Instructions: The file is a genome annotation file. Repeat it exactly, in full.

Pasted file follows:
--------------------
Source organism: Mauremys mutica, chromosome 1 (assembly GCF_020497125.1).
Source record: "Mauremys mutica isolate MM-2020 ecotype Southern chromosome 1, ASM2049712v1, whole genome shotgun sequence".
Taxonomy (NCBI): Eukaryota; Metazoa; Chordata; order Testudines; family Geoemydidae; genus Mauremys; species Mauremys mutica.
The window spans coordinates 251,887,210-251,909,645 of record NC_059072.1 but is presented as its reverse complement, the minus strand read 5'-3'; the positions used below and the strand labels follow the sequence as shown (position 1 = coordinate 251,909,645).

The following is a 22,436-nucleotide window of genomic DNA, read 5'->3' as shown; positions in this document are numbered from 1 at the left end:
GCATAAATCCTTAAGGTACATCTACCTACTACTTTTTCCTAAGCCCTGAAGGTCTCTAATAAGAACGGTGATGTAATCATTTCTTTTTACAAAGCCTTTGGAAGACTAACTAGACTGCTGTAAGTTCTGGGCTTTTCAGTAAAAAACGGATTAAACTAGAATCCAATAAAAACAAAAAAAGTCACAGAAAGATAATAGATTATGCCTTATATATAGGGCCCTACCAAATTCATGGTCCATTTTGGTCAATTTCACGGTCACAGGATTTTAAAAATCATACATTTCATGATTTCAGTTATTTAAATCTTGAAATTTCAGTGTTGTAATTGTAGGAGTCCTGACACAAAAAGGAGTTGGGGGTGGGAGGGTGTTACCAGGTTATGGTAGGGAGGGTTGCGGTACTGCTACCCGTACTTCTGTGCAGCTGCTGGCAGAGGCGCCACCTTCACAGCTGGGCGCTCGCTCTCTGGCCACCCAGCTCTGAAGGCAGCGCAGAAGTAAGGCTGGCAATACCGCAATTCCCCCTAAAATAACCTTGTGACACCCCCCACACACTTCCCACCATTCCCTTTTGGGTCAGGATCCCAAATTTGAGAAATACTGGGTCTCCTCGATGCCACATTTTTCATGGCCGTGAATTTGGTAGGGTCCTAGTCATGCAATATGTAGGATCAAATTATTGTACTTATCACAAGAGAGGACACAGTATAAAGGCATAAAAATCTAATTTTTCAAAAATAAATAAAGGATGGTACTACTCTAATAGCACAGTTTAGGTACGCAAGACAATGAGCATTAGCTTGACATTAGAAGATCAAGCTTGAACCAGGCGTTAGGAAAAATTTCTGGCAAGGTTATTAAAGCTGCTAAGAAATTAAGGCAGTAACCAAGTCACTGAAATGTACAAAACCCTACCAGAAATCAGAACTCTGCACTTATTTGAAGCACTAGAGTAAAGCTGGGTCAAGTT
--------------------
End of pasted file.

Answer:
Source organism: Mauremys mutica, chromosome 1 (assembly GCF_020497125.1).
Source record: "Mauremys mutica isolate MM-2020 ecotype Southern chromosome 1, ASM2049712v1, whole genome shotgun sequence".
Taxonomy (NCBI): Eukaryota; Metazoa; Chordata; order Testudines; family Geoemydidae; genus Mauremys; species Mauremys mutica.
The window spans coordinates 251,887,210-251,909,645 of record NC_059072.1 but is presented as its reverse complement, the minus strand read 5'-3'; the positions used below and the strand labels follow the sequence as shown (position 1 = coordinate 251,909,645).

The following is a 22,436-nucleotide window of genomic DNA, read 5'->3' as shown; positions in this document are numbered from 1 at the left end:
GCATAAATCCTTAAGGTACATCTACCTACTACTTTTTCCTAAGCCCTGAAGGTCTCTAATAAGAACGGTGATGTAATCATTTCTTTTTACAAAGCCTTTGGAAGACTAACTAGACTGCTGTAAGTTCTGGGCTTTTCAGTAAAAAACGGATTAAACTAGAATCCAATAAAAACAAAAAAAGTCACAGAAAGATAATAGATTATGCCTTATATATAGGGCCCTACCAAATTCATGGTCCATTTTGGTCAATTTCACGGTCACAGGATTTTAAAAATCATACATTTCATGATTTCAGTTATTTAAATCTTGAAATTTCAGTGTTGTAATTGTAGGAGTCCTGACACAAAAAGGAGTTGGGGGTGGGAGGGTGTTACCAGGTTATGGTAGGGAGGGTTGCGGTACTGCTACCCGTACTTCTGTGCAGCTGCTGGCAGAGGCGCCACCTTCACAGCTGGGCGCTCGCTCTCTGGCCACCCAGCTCTGAAGGCAGCGCAGAAGTAAGGCTGGCAATACCGCAATTCCCCCTAAAATAACCTTGTGACACCCCCCACACACTTCCCACCATTCCCTTTTGGGTCAGGATCCCAAATTTGAGAAATACTGGGTCTCCTCGATGCCACATTTTTCATGGCCGTGAATTTGGTAGGGTCCTAGTCATGCAATATGTAGGATCAAATTATTGTACTTATCACAAGAGAGGACACAGTATAAAGGCATAAAAATCTAATTTTTCAAAAATAAATAAAGGATGGTACTACTCTAATAGCACAGTTTAGGTACGCAAGACAATGAGCATTAGCTTGACATTAGAAGATCAAGCTTGAACCAGGCGTTAGGAAAAATTTCTGGCAAGGTTATTAAAGCTGCTAAGAAATTAAGGCAGTAACCAAGTCACTGAAATGTACAAAACCCTACCAGAAATCAGAACTCTGCACTTATTTGAAGCACTAGAGTAAAGCTGGGTCAAGTT